This is the first on a series grading the Lakers’ efforts on their 2012-13 season.
Player: Kobe Bryant, Lakers guard
How he performed: 27.3 points on 46.3% shooting and 6 assists in 38.6 minutes per game in the regular season
The Good: So much for that whole theory that Bryant would face a physical decline. All it took was losing 16 pounds, stricter dieting and a sheer amount of Bryant’s will to ensure yet another productive season.
So the Lakers had little clarity on offense because of Dwight Howard’s injury limitations, Steve Nash’s long-term absence and Pau Gasol’s frustration in becoming a stretch four under Mike D’Antoni’s system. No problem. Bryant still lit things up with proficiency in November (27 points on 47.7 percent shooting) and December (33.8 points on 46.6 percent shooting).
So the Lakers griped about their offensive roles, including Howard (fewer touches) and Gasol (too much facilitating). No matter. Bryant and Nash switched positions. Nash became an off-ball shooter and Bryant morphed into a facilitator. The formula ensured Bryant’s highest assists totals (6) since the 2004-2005 season.
So Bryant is 34 years old, has logged 45,390 total minutes and suffered numerous injuries. Who cares? Bryant still attacked the basket enough to draw 626 foul shots, his highest since the 2008-09 season. Bryant threw down thunderous dunks over the likes of Atlanta’s Josh Smith, the Clippers’ Chris Paul and yes, both Brooklyn’s Gerald Wallace and Kris Humphries. Bryant scored at least 40 points in seven games and at least 30 in 28 other games. He also went on a six-game tear in April where he posted 30.5 points, seven rebounds and 7.5 assists in 45.2 minutes per contest.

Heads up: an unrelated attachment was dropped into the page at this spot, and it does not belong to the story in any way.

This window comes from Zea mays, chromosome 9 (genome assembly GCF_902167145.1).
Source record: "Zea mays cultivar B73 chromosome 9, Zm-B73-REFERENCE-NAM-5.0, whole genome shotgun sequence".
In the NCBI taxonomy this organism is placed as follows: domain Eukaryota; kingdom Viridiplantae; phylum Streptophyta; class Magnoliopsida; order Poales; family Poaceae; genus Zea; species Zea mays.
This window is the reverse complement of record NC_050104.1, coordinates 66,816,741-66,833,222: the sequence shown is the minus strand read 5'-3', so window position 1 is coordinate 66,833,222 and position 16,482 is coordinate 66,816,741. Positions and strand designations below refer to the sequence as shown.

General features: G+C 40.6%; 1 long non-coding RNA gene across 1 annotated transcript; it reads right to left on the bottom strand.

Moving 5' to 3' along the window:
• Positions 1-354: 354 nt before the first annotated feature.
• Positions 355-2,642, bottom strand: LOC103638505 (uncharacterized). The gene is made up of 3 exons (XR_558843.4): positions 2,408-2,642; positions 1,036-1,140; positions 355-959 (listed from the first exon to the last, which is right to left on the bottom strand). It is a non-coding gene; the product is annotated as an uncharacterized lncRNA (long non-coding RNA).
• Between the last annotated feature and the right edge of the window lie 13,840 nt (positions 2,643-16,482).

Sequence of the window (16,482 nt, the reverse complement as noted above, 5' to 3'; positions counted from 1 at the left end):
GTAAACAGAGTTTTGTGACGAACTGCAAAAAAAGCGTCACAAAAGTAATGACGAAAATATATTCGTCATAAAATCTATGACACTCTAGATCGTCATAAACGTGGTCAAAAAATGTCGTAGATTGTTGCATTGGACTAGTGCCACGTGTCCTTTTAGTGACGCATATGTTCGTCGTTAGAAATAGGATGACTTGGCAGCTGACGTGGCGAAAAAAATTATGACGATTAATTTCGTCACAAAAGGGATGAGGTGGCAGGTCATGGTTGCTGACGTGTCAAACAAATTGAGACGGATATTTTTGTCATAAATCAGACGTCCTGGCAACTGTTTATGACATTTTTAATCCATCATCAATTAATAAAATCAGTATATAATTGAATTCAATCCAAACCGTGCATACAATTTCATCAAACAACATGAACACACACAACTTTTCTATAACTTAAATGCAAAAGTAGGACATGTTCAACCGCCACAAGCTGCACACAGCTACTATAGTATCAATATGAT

And then there’s the most impressive feat of all. Even after suffering a season-ending torn left Achilles’ tendon, Bryant still managed to make two free throws to help secure the Lakers’ 118-116 win April 12 over Golden State on one foot. He then hobbled off the court, determined that he’ll overcome the latest challenge. As he showed in all of the 2012-13 season, Bryant has provided an extensive resume in defying the odds.
The Bad: Bryant’s sheer will came to crashing halt when he suffered a season-ending Achilles’ tendon. Outside medical experts agree with Lakers trainer Gary Vitti and Bryant’s personal trainer Tim Grover when they described Bryant’s torn left Achilles tendon as nothing more than a “freak injury.” But those experts also believe that injury remains more susceptible to happen if the body is fatigued and overused. In other words, the Lakers and Bryant should’ve scaled back his usage rate. It’s not exactly guaranteed Bryant would’ve stayed healthy had the Lakers scaled back his minutes. But there’s a stronger likelihood Bryant could’ve stayed in the playoffs had he and the Lakers showed willingness to ensure he plays no more than 42 minutes per game.
Unlike in past seasons, Bryant mostly struck a good balance this year between tapping into his scoring efficiency while maintaining team balance. He also struck a much more even keeled approach in staying relentlessly positive and providing positive reinforcement to Gasol. Yet, Bryant didn’t take the same approach with Howard. Some of this falls on the Lakers’ center’s willingness to take such criticism constructively, but there’s no denying that Bryant’s approach occasionally caused Howard to feel resentful.
A. There’s really not much to nitpick in Bryant’s performance. His play served as a the lone highlight of an otherwise underachieving season. Bryant’s absence in the playoffs also reinforced that he was mostly justified in taking on such a large load despite the talent around him.
Follow L.A. Daily News Lakers beat writer Mark Medina on Twitter. E-mail him at email@example.com